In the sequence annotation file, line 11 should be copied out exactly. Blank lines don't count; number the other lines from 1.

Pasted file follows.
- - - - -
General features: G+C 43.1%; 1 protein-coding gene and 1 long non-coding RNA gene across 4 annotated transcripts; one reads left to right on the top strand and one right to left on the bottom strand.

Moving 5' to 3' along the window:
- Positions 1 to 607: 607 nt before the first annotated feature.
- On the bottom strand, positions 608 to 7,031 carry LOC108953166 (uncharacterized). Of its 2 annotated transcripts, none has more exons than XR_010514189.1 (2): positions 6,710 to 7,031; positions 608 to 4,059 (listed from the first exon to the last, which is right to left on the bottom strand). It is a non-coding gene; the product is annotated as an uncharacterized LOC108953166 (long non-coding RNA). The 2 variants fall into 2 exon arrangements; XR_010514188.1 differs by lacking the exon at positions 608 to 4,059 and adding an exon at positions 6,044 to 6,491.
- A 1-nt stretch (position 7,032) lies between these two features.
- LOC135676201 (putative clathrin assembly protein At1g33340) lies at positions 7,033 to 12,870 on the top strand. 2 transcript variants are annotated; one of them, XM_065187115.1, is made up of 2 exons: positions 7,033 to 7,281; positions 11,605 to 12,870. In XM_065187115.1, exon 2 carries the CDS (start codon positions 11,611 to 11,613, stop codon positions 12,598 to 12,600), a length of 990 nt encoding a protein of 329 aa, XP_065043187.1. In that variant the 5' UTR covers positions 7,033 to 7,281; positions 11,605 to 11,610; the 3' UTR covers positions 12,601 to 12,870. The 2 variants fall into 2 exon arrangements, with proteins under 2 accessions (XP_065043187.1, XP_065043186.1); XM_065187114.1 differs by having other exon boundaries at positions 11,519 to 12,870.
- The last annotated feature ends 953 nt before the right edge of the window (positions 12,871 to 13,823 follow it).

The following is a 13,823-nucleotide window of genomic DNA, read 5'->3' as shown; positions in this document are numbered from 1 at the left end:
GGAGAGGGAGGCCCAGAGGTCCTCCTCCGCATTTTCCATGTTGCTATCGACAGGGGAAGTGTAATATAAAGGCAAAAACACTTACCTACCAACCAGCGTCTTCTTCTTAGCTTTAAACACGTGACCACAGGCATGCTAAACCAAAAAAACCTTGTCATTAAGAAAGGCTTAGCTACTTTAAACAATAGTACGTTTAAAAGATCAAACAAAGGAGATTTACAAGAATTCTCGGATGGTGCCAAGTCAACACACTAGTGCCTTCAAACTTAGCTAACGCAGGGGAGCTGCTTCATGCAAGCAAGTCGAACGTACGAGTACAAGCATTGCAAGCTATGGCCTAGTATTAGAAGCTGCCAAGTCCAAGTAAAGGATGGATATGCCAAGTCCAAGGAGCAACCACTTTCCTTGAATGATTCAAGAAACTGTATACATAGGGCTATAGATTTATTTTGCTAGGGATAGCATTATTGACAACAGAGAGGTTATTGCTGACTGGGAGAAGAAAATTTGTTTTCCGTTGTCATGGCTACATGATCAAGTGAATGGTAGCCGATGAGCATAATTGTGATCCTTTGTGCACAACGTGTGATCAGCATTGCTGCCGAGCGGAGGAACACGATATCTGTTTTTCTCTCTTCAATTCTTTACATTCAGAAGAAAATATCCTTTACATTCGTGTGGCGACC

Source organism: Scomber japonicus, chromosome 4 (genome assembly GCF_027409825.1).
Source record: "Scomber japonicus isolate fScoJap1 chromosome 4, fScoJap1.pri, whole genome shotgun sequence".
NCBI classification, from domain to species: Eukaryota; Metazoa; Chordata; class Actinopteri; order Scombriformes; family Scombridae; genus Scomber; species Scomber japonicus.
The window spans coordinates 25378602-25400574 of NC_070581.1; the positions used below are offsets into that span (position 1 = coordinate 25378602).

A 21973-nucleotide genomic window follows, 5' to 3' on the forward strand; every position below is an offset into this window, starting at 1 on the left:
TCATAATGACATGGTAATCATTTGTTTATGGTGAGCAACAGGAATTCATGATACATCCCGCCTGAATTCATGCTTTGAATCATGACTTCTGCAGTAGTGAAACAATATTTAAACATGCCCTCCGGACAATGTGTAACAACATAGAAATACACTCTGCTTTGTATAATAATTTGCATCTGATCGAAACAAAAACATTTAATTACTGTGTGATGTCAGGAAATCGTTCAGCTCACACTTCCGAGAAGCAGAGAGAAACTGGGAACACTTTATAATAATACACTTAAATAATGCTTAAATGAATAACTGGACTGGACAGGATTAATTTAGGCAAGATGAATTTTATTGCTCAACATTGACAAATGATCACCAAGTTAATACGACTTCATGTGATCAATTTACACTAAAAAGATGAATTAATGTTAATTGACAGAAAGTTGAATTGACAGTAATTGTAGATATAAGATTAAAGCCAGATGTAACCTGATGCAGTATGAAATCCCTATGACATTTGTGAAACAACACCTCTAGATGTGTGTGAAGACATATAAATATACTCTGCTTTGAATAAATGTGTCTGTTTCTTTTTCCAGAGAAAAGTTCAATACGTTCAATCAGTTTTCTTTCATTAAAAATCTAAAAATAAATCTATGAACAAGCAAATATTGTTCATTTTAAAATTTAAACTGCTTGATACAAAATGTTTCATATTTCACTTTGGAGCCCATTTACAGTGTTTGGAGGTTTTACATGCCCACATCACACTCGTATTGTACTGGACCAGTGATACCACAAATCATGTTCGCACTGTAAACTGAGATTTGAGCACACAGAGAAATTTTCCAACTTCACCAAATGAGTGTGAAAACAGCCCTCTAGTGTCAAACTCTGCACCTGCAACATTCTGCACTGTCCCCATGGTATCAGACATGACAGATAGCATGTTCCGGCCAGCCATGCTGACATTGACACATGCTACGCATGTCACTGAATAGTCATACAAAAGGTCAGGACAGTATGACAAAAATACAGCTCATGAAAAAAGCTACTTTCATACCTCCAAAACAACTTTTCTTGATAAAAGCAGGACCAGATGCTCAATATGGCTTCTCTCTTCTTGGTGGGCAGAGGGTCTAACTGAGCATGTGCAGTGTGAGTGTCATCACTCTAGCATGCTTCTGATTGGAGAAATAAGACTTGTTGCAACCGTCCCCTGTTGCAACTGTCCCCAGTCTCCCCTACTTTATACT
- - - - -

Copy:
Source record: "Scomber japonicus isolate fScoJap1 chromosome 4, fScoJap1.pri, whole genome shotgun sequence".